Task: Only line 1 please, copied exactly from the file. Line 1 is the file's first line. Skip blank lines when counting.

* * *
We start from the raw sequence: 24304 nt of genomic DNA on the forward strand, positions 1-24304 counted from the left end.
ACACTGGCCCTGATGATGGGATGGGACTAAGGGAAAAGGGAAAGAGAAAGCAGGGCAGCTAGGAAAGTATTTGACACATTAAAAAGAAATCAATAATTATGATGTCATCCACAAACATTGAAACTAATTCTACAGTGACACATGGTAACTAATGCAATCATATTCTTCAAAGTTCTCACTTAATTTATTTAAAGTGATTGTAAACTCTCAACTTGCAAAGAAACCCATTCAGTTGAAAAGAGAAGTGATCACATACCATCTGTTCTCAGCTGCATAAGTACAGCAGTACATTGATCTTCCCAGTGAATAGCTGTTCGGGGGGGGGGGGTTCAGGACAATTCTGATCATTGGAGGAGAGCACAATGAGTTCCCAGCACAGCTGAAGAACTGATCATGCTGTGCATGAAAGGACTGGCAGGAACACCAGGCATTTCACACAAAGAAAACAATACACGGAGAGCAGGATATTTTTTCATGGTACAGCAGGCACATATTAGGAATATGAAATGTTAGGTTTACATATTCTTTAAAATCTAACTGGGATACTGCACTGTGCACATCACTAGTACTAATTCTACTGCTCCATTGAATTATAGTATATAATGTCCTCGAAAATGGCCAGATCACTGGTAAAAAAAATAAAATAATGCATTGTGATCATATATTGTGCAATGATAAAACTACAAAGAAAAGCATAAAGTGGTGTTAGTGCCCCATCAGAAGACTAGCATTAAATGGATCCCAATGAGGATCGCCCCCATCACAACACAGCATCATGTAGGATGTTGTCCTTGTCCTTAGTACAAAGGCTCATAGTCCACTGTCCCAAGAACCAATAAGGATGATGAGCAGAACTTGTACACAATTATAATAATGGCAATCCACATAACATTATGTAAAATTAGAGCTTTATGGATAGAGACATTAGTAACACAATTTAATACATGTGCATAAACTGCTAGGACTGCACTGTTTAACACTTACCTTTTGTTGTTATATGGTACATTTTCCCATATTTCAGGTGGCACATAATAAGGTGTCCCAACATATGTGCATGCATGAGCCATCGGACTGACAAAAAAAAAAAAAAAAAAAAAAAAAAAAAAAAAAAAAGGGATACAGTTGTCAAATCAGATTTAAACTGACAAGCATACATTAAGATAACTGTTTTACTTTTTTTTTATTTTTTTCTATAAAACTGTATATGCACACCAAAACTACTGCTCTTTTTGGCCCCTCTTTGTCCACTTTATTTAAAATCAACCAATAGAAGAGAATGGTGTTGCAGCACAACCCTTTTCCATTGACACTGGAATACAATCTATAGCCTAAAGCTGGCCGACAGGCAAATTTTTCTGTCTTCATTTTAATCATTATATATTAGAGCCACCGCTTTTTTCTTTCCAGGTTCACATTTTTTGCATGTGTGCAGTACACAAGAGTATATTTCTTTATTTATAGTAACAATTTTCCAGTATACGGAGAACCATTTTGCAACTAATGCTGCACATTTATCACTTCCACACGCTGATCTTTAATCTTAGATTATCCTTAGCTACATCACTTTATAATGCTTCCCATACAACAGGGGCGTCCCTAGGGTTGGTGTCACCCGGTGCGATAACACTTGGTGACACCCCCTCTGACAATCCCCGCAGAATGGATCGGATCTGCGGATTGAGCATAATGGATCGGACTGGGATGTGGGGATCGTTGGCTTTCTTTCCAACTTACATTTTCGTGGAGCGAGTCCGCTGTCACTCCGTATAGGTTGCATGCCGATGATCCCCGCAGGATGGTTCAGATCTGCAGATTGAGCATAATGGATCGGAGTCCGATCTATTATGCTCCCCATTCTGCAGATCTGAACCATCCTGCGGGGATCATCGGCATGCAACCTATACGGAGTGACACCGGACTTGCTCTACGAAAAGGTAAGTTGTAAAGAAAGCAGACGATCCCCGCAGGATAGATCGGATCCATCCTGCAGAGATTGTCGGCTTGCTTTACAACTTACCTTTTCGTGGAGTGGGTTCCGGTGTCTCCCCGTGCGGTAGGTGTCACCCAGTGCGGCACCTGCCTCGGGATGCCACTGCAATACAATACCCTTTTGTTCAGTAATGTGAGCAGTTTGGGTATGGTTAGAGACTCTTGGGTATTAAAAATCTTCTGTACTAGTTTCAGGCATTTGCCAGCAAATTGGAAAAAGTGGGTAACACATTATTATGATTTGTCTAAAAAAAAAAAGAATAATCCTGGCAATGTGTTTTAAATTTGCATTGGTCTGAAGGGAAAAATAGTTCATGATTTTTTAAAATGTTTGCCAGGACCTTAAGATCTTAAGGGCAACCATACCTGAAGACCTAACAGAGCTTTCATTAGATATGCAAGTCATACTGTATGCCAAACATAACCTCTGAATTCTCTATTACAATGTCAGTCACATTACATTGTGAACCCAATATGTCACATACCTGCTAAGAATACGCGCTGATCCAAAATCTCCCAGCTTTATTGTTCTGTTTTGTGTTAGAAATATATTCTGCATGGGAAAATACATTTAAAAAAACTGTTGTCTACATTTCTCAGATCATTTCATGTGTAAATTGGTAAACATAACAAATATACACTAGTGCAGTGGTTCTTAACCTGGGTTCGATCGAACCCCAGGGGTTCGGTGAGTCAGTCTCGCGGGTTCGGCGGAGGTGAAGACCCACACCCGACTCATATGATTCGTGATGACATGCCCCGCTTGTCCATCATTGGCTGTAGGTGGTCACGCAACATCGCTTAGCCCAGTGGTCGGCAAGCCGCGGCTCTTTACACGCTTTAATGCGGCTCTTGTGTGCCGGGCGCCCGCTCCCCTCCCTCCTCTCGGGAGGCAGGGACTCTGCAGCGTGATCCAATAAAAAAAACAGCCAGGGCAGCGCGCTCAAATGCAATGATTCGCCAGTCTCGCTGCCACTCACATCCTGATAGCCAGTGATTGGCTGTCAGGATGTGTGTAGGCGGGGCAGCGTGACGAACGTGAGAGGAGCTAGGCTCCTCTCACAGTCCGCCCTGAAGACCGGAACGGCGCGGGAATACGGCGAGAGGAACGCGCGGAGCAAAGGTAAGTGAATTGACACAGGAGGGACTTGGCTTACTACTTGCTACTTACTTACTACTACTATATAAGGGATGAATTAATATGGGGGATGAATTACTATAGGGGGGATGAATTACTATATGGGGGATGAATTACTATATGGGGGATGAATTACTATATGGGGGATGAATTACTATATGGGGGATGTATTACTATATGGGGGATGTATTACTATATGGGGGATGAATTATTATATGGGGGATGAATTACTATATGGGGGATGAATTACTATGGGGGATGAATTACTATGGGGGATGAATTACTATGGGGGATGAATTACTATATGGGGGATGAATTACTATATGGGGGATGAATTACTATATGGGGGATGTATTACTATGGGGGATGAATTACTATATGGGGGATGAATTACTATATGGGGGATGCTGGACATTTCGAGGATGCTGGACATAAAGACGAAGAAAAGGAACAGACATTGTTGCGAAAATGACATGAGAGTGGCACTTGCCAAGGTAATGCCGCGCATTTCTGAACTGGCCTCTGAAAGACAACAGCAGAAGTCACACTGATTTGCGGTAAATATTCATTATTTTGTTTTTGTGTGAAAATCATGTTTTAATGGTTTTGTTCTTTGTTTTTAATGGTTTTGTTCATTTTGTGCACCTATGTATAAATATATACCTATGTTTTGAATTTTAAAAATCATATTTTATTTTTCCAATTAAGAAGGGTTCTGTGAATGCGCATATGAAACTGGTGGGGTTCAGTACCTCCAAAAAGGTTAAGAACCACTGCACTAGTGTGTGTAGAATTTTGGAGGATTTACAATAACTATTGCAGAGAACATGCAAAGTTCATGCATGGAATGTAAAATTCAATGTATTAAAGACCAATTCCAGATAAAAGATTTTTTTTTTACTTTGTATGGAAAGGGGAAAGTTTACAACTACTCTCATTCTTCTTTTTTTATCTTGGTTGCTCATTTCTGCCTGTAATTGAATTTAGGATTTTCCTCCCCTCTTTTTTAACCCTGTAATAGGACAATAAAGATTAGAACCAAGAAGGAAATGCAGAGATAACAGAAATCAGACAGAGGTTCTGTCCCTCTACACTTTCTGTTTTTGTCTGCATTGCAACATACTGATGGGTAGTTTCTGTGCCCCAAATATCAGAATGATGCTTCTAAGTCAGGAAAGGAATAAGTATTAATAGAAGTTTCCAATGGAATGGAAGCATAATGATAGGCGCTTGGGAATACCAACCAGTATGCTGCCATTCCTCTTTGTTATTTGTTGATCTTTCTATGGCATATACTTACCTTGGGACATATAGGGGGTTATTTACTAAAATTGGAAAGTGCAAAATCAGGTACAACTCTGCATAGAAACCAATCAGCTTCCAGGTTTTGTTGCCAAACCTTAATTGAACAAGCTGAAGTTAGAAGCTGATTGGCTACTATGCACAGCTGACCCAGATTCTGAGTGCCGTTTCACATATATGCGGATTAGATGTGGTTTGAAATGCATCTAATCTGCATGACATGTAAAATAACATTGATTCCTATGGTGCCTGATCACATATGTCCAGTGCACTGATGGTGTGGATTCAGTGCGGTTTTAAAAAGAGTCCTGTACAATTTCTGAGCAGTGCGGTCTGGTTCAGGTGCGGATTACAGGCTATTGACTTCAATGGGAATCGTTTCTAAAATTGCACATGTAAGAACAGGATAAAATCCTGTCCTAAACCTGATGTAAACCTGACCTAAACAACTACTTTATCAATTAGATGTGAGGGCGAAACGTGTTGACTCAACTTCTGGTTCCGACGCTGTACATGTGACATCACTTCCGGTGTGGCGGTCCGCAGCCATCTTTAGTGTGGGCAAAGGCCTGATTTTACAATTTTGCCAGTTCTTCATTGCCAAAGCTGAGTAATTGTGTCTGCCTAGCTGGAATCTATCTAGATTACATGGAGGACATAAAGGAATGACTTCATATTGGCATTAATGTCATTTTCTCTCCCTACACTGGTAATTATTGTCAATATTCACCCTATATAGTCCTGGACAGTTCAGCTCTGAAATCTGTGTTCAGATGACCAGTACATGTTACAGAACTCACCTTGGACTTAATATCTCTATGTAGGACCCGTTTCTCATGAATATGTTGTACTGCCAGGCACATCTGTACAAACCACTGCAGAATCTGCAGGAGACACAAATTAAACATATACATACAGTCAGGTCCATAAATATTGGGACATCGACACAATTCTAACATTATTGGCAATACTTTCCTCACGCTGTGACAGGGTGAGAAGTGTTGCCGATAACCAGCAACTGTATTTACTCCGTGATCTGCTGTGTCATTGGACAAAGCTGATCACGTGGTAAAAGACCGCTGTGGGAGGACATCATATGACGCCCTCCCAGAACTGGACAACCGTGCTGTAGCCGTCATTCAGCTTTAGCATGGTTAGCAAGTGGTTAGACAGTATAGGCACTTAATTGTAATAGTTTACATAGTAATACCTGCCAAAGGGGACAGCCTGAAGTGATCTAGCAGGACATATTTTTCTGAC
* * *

We start from the raw sequence: 24304 nt of genomic DNA on the forward strand, positions 1-24304 counted from the left end.